The Motley Fool: Print Articlehttp://www.fool.com/Server/printarticle.aspx?file=/mutualfunds/inde...1 of 24/10/08 2:57 PM
Index Funds | Index Mutual Funds | Investing in Index Funds
http://www.fool.com/mutualfunds/indexfunds/indexfunds01.htmMany stock investors turn to thelettersWarren Buffett, CEO of Berkshire Hathaway (NYSE:BRK.AandB),
writes every year to Berkshire's shareholders for some of the most valuable stock investing lessons availableanywhere. But mutual fund investors have their own Buffet in John Bogle of the Vanguard Group, whoseCommon Sense on Mutual Fundscontains a distillation of facts, figures, and analysis on mutual funds and arethe most comprehensive and useful education that a mutual fund investor can acquire. Fools are certainlyindebted to John Bogle, for showing clearly that -- contrary to what you may have read on countless magazinecovers -- mutual fund investing is extremely simple: Buy an index fund.(Psst. There's a reason that all these magazines don't tell you how simple mutual fund investing really is.Scientific marketing surveys and focus group testing have determined that magazines with covers that read"Index Funds: Still The Best Choice!!!" every single month really wouldn't sell as well as magazines that promise"Our BRAND NEW 10 Best Mutual Funds To Buy RIGHT NOW!" Sad, but true.)In 1975, John Bogle presented an idea to the board of directors of the newly formed Vanguard Group -- createan extremely low-cost mutual fund that would not attempt to beat the returns of the stock market as measuredby Standard & Poor's 500 index instead, it would attempt to mirror the index as closely as it could by buyingeach of the index's 500 stocks in amounts equal to the weightings within the index itself.In his presentation to the Vanguard board, Bogle presented the historical data then available to him. In hisaccount of The First Index Fund, Bogle writes:"I projected the costs of managing an index fund to be 0.3% per year in operating expenses and 0.2% per yearin transaction costs. Since fund annual costs at that time appeared to be about 2.0%, I concluded that an indexfund should reasonably be expected to provide an annual return of +1.5% above a managed fund."In the intervening years Bogle has proven to be even more correct about indexing than he had predicted hemight be. Since then, the gap between the performance of the market and the performance of activelymanaged mutual funds taken as a whole has actually been significantly wider than the 1.5% theorized by Boglein 1976. During the 1990s, the total shortfall between actively managed mutual funds and the market asmeasured by the S&P 500 has so far been a whopping 3.4% per year.The differential between actively managed funds and passively managed index funds is very easily explicable.The difference does not come from the actively managed mutual funds being run by buffoons. Not at all. Thestocks that mutual fund managers pick end up being more or less average performing stocks. Bogle analyzesthe differential as being determined by four factors:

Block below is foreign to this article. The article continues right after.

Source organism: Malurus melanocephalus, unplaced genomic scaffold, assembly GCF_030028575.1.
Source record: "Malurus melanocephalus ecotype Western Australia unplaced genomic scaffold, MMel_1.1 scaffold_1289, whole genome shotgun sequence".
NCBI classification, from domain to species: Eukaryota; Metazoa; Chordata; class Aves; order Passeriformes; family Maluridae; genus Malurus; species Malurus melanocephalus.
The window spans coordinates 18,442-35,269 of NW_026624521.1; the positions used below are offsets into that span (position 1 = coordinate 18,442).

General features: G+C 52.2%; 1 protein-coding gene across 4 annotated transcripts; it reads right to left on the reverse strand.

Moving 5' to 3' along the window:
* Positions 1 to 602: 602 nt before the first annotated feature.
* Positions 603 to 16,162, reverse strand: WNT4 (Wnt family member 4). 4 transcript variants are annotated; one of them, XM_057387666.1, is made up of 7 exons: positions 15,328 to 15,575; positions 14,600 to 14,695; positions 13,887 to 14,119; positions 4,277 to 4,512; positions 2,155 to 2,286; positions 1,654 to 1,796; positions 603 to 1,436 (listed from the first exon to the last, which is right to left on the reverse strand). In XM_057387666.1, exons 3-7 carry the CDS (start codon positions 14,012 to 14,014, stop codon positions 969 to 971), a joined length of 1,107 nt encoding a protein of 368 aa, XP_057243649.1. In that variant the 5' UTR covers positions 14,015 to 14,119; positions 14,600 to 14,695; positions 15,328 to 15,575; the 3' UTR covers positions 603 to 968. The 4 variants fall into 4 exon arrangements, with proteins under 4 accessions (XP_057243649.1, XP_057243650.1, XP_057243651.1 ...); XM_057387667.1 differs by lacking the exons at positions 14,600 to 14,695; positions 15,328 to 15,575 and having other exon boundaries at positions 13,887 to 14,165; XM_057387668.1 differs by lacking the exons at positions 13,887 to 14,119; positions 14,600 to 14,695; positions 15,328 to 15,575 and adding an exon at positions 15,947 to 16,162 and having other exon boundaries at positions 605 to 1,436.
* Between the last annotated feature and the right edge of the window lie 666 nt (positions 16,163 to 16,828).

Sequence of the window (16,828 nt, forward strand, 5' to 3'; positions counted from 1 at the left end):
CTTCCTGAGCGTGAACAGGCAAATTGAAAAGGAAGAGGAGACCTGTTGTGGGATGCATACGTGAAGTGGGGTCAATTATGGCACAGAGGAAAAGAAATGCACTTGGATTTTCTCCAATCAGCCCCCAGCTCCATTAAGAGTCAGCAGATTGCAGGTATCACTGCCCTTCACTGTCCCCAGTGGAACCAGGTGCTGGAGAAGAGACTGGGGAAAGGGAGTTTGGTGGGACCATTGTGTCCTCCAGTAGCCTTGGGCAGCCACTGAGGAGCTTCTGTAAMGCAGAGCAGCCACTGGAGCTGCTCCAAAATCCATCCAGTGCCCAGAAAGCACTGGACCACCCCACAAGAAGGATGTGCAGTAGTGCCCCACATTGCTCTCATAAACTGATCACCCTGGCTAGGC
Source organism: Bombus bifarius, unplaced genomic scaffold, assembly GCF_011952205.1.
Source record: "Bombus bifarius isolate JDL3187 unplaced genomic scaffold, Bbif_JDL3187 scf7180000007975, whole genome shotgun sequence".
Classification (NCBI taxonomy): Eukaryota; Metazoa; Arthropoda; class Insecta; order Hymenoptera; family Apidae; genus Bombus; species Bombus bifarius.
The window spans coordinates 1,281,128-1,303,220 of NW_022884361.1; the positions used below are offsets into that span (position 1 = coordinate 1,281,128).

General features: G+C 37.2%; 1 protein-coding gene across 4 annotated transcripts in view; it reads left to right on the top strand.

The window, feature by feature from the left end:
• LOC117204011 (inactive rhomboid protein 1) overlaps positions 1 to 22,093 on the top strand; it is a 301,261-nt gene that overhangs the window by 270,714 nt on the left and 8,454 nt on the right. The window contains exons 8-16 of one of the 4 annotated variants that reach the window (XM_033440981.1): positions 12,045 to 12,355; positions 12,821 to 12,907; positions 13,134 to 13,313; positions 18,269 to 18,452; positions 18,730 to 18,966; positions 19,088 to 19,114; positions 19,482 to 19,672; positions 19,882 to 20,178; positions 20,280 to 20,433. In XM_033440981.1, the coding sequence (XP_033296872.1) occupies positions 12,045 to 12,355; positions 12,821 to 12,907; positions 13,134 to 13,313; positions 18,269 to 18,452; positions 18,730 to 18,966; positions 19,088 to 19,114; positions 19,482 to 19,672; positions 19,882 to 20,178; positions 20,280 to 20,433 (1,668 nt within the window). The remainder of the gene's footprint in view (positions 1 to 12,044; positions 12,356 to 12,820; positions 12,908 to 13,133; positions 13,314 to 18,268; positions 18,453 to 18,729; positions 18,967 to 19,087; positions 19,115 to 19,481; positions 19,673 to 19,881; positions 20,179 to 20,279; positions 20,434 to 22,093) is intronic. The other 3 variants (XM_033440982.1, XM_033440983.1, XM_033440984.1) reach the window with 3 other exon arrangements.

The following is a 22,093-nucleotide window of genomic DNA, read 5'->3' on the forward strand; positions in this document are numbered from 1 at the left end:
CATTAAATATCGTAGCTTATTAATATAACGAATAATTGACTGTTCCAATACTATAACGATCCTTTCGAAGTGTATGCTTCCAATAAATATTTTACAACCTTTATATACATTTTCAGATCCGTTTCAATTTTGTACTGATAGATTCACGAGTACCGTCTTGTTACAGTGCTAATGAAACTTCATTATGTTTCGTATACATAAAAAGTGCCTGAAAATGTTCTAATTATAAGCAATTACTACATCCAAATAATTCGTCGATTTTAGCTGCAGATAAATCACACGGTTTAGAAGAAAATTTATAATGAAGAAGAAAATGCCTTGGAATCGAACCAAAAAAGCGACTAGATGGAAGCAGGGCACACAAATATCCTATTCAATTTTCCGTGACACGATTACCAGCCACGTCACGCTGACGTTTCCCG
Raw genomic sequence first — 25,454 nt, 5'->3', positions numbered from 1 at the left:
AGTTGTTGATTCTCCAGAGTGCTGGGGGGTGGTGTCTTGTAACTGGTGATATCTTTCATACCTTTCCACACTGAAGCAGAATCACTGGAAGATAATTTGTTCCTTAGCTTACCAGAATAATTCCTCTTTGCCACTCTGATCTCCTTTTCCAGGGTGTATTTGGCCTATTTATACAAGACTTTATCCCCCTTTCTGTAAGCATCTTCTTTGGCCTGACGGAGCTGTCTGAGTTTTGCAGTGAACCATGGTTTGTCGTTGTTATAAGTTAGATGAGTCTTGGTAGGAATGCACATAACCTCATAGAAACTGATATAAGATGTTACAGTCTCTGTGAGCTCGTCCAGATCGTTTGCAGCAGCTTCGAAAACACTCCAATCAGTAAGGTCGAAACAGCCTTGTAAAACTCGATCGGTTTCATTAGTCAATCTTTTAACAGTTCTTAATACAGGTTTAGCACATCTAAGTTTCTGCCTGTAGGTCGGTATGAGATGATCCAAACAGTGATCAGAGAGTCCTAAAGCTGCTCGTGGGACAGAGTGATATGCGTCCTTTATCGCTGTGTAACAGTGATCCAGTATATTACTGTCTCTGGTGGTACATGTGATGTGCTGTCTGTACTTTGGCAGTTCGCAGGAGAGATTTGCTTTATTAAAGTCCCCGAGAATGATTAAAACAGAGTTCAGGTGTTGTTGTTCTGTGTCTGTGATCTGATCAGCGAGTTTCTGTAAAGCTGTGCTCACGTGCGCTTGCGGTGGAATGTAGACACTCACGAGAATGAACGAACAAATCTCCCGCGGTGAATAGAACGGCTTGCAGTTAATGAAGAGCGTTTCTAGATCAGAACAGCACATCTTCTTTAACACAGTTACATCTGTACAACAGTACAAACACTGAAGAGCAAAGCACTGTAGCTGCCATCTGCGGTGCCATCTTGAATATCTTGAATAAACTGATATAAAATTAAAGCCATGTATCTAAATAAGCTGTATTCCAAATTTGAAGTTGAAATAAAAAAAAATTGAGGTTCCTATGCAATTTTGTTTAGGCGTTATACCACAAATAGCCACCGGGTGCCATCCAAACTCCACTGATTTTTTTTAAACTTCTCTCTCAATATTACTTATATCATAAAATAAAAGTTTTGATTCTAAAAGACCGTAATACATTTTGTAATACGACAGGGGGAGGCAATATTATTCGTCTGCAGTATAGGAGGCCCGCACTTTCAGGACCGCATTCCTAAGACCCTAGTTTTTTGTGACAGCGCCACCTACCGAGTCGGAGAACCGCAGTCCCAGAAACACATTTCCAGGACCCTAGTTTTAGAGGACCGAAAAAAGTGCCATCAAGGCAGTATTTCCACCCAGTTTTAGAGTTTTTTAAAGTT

costs, turnover, sector,
During the 1990s, the S&P 500 has provided an annualized return of 17.3%, compared with just 13.9% for theaverage diversified mutual fund. This 3.4% is explained first by understanding the fact that during the 1990s theS&P 500 (essentially an index of the 500 largest companies in America) has produced returns that are betterthan the rest of the market. One must first look at an index of the whole stock market, the Wilshire 5000 Index.The return for the Wilshire 5000 has been 16.3% during the 1990s, so you should count 1.0 percentage pointsas a "large-cap effect," bringing the gap between managed funds and the Wilshire 5000 down to 2.4%.The
of the average fund, that is the average amount of expenses that a fund charges itsshareholders every year, was about 1.3% during the period. (Over the last couple of years expense ratios havebeen rising further and currently stand at 1.5%.) By comparison, the Vanguard S&P 500 expense ratio is 0.19%.